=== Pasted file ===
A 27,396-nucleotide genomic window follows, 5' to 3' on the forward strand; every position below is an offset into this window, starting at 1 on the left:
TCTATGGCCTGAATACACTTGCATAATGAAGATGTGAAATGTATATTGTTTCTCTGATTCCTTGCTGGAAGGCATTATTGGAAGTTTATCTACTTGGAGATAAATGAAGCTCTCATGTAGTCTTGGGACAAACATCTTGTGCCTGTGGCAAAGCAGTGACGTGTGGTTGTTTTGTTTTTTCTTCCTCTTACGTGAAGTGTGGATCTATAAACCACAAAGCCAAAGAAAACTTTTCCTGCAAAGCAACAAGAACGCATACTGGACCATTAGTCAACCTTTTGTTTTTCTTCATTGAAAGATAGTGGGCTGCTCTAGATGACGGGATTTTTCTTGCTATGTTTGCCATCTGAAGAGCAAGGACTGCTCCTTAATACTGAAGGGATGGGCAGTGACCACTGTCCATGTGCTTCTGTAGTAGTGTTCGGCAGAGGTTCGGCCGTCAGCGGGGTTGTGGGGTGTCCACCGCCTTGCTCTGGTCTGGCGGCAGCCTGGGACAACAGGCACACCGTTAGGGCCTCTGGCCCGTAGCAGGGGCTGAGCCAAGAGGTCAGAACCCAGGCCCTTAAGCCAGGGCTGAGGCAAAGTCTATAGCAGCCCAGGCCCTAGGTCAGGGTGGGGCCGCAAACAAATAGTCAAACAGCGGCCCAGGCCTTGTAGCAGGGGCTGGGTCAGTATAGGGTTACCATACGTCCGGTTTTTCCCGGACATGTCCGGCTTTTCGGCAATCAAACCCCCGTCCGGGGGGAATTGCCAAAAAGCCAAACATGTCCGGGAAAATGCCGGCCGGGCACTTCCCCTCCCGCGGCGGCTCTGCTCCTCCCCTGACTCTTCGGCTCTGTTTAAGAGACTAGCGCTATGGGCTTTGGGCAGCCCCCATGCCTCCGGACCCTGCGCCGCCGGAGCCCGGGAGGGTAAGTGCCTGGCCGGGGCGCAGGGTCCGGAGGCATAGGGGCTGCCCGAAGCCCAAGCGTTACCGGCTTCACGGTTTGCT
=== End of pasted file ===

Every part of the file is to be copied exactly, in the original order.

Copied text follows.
A 27,396-nucleotide genomic window follows, 5' to 3' on the forward strand; every position below is an offset into this window, starting at 1 on the left:
TCTATGGCCTGAATACACTTGCATAATGAAGATGTGAAATGTATATTGTTTCTCTGATTCCTTGCTGGAAGGCATTATTGGAAGTTTATCTACTTGGAGATAAATGAAGCTCTCATGTAGTCTTGGGACAAACATCTTGTGCCTGTGGCAAAGCAGTGACGTGTGGTTGTTTTGTTTTTTCTTCCTCTTACGTGAAGTGTGGATCTATAAACCACAAAGCCAAAGAAAACTTTTCCTGCAAAGCAACAAGAACGCATACTGGACCATTAGTCAACCTTTTGTTTTTCTTCATTGAAAGATAGTGGGCTGCTCTAGATGACGGGATTTTTCTTGCTATGTTTGCCATCTGAAGAGCAAGGACTGCTCCTTAATACTGAAGGGATGGGCAGTGACCACTGTCCATGTGCTTCTGTAGTAGTGTTCGGCAGAGGTTCGGCCGTCAGCGGGGTTGTGGGGTGTCCACCGCCTTGCTCTGGTCTGGCGGCAGCCTGGGACAACAGGCACACCGTTAGGGCCTCTGGCCCGTAGCAGGGGCTGAGCCAAGAGGTCAGAACCCAGGCCCTTAAGCCAGGGCTGAGGCAAAGTCTATAGCAGCCCAGGCCCTAGGTCAGGGTGGGGCCGCAAACAAATAGTCAAACAGCGGCCCAGGCCTTGTAGCAGGGGCTGGGTCAGTATAGGGTTACCATACGTCCGGTTTTTCCCGGACATGTCCGGCTTTTCGGCAATCAAACCCCCGTCCGGGGGGAATTGCCAAAAAGCCAAACATGTCCGGGAAAATGCCGGCCGGGCACTTCCCCTCCCGCGGCGGCTCTGCTCCTCCCCTGACTCTTCGGCTCTGTTTAAGAGACTAGCGCTATGGGCTTTGGGCAGCCCCCATGCCTCCGGACCCTGCGCCGCCGGAGCCCGGGAGGGTAAGTGCCTGGCCGGGGCGCAGGGTCCGGAGGCATAGGGGCTGCCCGAAGCCCAAGCGTTACCGGCTTCACGGTTTGCT